Sales powers business throughout the world. While sales (and marketing) literature has spent much time exploring analytics and measurement, there seems to be a revitalized interest in sales and especially sales data and analytics. Marketing analytics powers the current wave of data-driven decision making, and leveraging strategic data remains a source of building a sustainable competitive advantage. In Volume 1, edition 1 of Journal of Marketing Analytics, Breur (2013, p. 1) proclaimed in the journal’s first editorial,

We’re drowning in data. Structured data, unstructured data, ‘Big Data,’ in an increasingly digital world, we create even more data. According to an IDC report, the global growth in data volumes amounts to about 60 percent per year. That means it will grow tenfold every 5 years!.

As we stand here seven years later, the available amount of data has grown exponentially due to the increased connectivity and data availability made possible by technology increasingly permeating the sales profession. Salespeople, sales managers, and executives must quickly make sense of oceans of sales-related data. With this influx of sales data, organizations need to develop actionable insights for their sales teams and their clients. The Sales Education Foundation (2020) notes that sales-specific research is necessary for bridging the gap between academia and industry. In reinforcing this need, the Sales Education Foundation has provided more than $125,000 in grants to promote high-quality sales research since 2011. (Sales Education Foundation 2020).

Additionally, more universities are beginning to add sales analytics to their available sales courses. Given this increased availability of sales data and information and the apparent growing demand for sales research, I feel that reaching a better understanding of sales analytics is paramount in academic research. That is why I felt honored to be invited to edit this special issue on sales analytics.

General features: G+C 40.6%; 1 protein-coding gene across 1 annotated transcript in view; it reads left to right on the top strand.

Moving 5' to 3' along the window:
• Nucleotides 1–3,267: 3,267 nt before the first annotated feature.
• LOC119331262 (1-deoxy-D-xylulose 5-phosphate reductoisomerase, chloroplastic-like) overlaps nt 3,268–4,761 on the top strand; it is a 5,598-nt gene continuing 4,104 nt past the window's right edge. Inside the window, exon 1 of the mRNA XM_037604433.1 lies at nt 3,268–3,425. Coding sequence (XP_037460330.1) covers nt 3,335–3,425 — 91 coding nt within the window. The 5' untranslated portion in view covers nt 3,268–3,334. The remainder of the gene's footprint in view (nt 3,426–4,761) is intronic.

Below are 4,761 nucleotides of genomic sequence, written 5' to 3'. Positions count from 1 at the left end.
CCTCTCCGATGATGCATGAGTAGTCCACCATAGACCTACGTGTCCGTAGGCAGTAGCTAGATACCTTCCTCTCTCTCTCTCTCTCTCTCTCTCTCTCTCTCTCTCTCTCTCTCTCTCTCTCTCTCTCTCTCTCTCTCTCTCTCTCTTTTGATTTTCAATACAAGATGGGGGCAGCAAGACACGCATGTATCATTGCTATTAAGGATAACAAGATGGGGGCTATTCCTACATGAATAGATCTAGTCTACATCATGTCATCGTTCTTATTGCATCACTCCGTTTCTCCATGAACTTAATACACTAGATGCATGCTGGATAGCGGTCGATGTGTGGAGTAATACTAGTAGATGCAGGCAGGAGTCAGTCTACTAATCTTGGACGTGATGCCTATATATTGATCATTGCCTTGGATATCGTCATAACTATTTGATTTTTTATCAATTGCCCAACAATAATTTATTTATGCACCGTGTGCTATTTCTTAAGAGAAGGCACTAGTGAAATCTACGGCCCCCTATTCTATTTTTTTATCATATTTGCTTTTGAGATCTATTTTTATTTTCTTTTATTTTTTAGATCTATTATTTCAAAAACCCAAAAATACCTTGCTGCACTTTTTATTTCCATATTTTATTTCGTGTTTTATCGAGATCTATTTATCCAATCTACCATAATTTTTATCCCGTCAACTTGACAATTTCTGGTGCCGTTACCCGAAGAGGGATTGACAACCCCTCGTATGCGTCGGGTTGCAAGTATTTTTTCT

The business world changes rapidly, and organizations must be able to help there sales teams adapt to these changes. Sales managers need the availability to quickly access published research to gain insights into best practices and solid methodology to deal with their daily challenges (Sales Education Foundation 2020). With the recent upheaval of industry due to the COVID-19 pandemic, the potential rise or fall of some corporations hinges on their ability to leverage sales data assets quickly and effectively. The goal of the Journal of Marketing Analytics has always been to incorporate rigorous research methods with real-world cases so that academics and industry professionals can stay on top of the latest trends and cutting-edge analytics. Measurement has always played a pivotal role in connecting theoretical concepts, and the conclusions reached about these concepts in academic research. As noted by Krishen and Petrescu (2018, p. 117), “Metrics and data are empty shells without proper theories and interpretations behind them.” Hall and Lee (2019) reinforced this insight in the Journal of Personal Selling & Sales Management’s special edition on “Measurement in Sales Research” by accentuating the strong links between theories, empirical data, and research conclusions.